Oh, God! What a Job! (Quotes, Notes & Anecdotes)

Canadian Speeches, September-October 2002 | Go to article overview

Oh, God! What a Job! (Quotes, Notes & Anecdotes)


I can't make a damn thing out of this tax problem. I listen to one side and they seem right, and then -- God! -- I listen to the other side, and they seem just as right. I know somewhere there is a book that will give me the truth, but hell, I couldn't read the book. I know somewhere there is an economist who knows the truth, but I don't know where to find him and haven't the sense to trust him when I find him. God! what a job!

Warren G. Harding (1865-1923), 29th U.S. president (1920-23) was vexed by tax policy problems.

Quoted by Samuel Eliot Morison in "The Oxford History of the American People, volume 3." New York: New American Library, 1972.

Political economy

I have a particular interest in economy and budgets. The budget of the House is getting close to $300 million and we spend about a thousand hours a year here, which means that if one takes even 15 minutes of the House's time that is about $75,000. I am feeling fiscally irresponsible already for the time we have taken.

Preston Manning, founding leader of the Reform Party of Canada, in a speech in the House of Commons on retiring as a member of Parliament. Canada, Parliament, House of Commons, Debates, January 31.

Campaign protection

It needs to be a small, light handgun that isn't so awkward to carry that I wouldn't end up carrying it.

Fran Ulmer, Democratic gubernatorial candidate in Alaska, explaining why her .44-cal Magnum is too big to carry on election campaigns. Time, August 5.

Political friends

There are no true friends in politics. We are all sharks circling, and waiting, for traces of blood to appear in the water.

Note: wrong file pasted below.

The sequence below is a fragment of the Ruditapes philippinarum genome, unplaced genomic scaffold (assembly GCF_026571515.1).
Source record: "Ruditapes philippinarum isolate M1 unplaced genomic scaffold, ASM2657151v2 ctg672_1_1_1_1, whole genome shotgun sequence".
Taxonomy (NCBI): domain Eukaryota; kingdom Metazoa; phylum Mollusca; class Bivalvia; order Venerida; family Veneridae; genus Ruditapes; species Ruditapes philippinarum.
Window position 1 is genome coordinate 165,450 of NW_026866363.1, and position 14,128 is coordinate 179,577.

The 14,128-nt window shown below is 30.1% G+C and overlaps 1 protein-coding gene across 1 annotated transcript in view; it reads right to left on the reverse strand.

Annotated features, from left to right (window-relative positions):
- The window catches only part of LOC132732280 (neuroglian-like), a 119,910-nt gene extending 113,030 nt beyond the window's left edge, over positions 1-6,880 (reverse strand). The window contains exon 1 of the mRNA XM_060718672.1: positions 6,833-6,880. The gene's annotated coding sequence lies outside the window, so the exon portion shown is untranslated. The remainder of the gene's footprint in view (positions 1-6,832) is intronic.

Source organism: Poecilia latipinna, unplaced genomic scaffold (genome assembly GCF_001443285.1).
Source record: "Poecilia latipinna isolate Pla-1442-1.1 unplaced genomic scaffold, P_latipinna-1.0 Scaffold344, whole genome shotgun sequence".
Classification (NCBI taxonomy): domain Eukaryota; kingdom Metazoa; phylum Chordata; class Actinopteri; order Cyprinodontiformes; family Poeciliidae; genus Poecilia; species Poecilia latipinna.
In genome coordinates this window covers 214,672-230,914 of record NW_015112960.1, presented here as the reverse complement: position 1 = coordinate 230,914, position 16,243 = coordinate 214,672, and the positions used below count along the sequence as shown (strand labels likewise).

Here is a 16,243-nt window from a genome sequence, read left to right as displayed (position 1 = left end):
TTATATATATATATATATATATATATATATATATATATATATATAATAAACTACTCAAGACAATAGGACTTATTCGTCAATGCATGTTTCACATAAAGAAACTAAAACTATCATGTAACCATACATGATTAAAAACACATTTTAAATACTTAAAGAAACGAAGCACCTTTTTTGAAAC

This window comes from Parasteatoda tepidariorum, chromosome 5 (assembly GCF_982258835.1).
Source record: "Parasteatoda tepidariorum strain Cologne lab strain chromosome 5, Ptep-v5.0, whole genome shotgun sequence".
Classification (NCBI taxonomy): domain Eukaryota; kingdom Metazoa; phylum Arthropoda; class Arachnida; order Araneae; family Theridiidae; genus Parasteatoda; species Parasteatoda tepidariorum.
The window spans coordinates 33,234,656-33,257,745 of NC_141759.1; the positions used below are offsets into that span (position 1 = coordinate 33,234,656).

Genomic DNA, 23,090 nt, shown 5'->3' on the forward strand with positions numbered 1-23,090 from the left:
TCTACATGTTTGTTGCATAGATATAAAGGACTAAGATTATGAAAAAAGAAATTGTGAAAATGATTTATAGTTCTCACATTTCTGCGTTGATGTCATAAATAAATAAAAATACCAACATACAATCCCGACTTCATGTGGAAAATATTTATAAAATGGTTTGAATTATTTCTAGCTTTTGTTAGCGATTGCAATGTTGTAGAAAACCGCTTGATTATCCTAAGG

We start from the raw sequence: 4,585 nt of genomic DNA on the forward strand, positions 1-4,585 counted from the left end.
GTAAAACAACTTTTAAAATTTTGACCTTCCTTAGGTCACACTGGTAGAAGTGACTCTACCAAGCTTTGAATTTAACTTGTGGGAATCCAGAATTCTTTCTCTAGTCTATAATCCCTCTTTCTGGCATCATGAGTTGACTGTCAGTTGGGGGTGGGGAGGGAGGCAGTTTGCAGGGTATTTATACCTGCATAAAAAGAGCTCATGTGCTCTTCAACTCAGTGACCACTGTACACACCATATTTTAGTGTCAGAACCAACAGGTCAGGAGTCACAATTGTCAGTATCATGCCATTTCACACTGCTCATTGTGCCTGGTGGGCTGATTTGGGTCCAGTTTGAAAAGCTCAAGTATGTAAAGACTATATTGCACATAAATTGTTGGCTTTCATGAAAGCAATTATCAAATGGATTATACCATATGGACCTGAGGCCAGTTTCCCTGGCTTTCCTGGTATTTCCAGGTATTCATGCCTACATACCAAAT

Alan Clark (1928-99), British Conservative politician, adventurer, and writer in a journal entry. Diaries, 1993.

Political truth

It is our experience that political leaders do not always mean the opposite of what they say.

Abba Eban (1915- ), Israeli politician and diplomat. Observer, December 5, 1971.

I'll be happy when

The great Western disease is "I'll be happy when." This is a much deeper concept than most people grasp: it's not just "I'll be happy when I make a million dollars;" it's "I'll be happy when I scratch my head." Western Buddhists often substitute "I'll be happy when I get less," which is even stupider. You want less? Give it away! That's not hard. But you can't be happy by having less and you can't be happy by having more. You can only be happy with what you have.

Marshall Goldsmith, a pioneer in the growing ranks of executive coaches, who helps hone leadership skills by training executives to behave decently in the office. Quoted by Larissa MacFarquhar in "The Better Boss, "New Yorker, April 29.

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